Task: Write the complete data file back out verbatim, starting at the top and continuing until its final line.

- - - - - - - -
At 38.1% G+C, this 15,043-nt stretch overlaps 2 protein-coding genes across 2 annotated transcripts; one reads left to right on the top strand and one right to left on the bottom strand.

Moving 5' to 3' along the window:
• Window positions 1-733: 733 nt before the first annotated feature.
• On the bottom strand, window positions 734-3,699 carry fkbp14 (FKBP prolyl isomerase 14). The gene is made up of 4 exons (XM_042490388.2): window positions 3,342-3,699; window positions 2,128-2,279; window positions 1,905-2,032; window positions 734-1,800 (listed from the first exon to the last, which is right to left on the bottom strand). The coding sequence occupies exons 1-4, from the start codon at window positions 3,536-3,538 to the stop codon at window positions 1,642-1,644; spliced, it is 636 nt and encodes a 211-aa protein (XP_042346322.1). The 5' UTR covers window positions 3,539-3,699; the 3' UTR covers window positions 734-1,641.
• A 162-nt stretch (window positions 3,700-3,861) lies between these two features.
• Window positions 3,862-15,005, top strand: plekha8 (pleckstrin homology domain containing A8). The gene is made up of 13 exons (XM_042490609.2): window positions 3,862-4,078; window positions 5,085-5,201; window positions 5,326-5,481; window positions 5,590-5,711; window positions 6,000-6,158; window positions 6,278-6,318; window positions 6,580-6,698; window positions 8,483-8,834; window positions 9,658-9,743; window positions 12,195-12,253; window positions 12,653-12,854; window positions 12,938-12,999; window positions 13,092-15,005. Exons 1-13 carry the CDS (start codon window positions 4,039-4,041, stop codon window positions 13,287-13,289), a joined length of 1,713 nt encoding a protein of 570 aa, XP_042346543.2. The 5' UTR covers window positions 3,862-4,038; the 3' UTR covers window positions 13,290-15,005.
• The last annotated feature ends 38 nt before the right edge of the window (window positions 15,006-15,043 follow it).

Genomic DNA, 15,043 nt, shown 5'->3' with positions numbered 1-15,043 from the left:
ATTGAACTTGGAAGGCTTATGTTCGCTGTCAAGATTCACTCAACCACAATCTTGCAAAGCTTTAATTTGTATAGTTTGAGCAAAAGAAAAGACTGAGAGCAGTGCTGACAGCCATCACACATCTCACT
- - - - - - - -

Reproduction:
At 38.1% G+C, this 15,043-nt stretch overlaps 2 protein-coding genes across 2 annotated transcripts; one reads left to right on the top strand and one right to left on the bottom strand.

Moving 5' to 3' along the window:
• Window positions 1-733: 733 nt before the first annotated feature.
• On the bottom strand, window positions 734-3,699 carry fkbp14 (FKBP prolyl isomerase 14). The gene is made up of 4 exons (XM_042490388.2): window positions 3,342-3,699; window positions 2,128-2,279; window positions 1,905-2,032; window positions 734-1,800 (listed from the first exon to the last, which is right to left on the bottom strand). The coding sequence occupies exons 1-4, from the start codon at window positions 3,536-3,538 to the stop codon at window positions 1,642-1,644; spliced, it is 636 nt and encodes a 211-aa protein (XP_042346322.1). The 5' UTR covers window positions 3,539-3,699; the 3' UTR covers window positions 734-1,641.
• A 162-nt stretch (window positions 3,700-3,861) lies between these two features.
• Window positions 3,862-15,005, top strand: plekha8 (pleckstrin homology domain containing A8). The gene is made up of 13 exons (XM_042490609.2): window positions 3,862-4,078; window positions 5,085-5,201; window positions 5,326-5,481; window positions 5,590-5,711; window positions 6,000-6,158; window positions 6,278-6,318; window positions 6,580-6,698; window positions 8,483-8,834; window positions 9,658-9,743; window positions 12,195-12,253; window positions 12,653-12,854; window positions 12,938-12,999; window positions 13,092-15,005. Exons 1-13 carry the CDS (start codon window positions 4,039-4,041, stop codon window positions 13,287-13,289), a joined length of 1,713 nt encoding a protein of 570 aa, XP_042346543.2. The 5' UTR covers window positions 3,862-4,038; the 3' UTR covers window positions 13,290-15,005.
• The last annotated feature ends 38 nt before the right edge of the window (window positions 15,006-15,043 follow it).

Genomic DNA, 15,043 nt, shown 5'->3' with positions numbered 1-15,043 from the left:
ATTGAACTTGGAAGGCTTATGTTCGCTGTCAAGATTCACTCAACCACAATCTTGCAAAGCTTTAATTTGTATAGTTTGAGCAAAAGAAAAGACTGAGAGCAGTGCTGACAGCCATCACACATCTCACT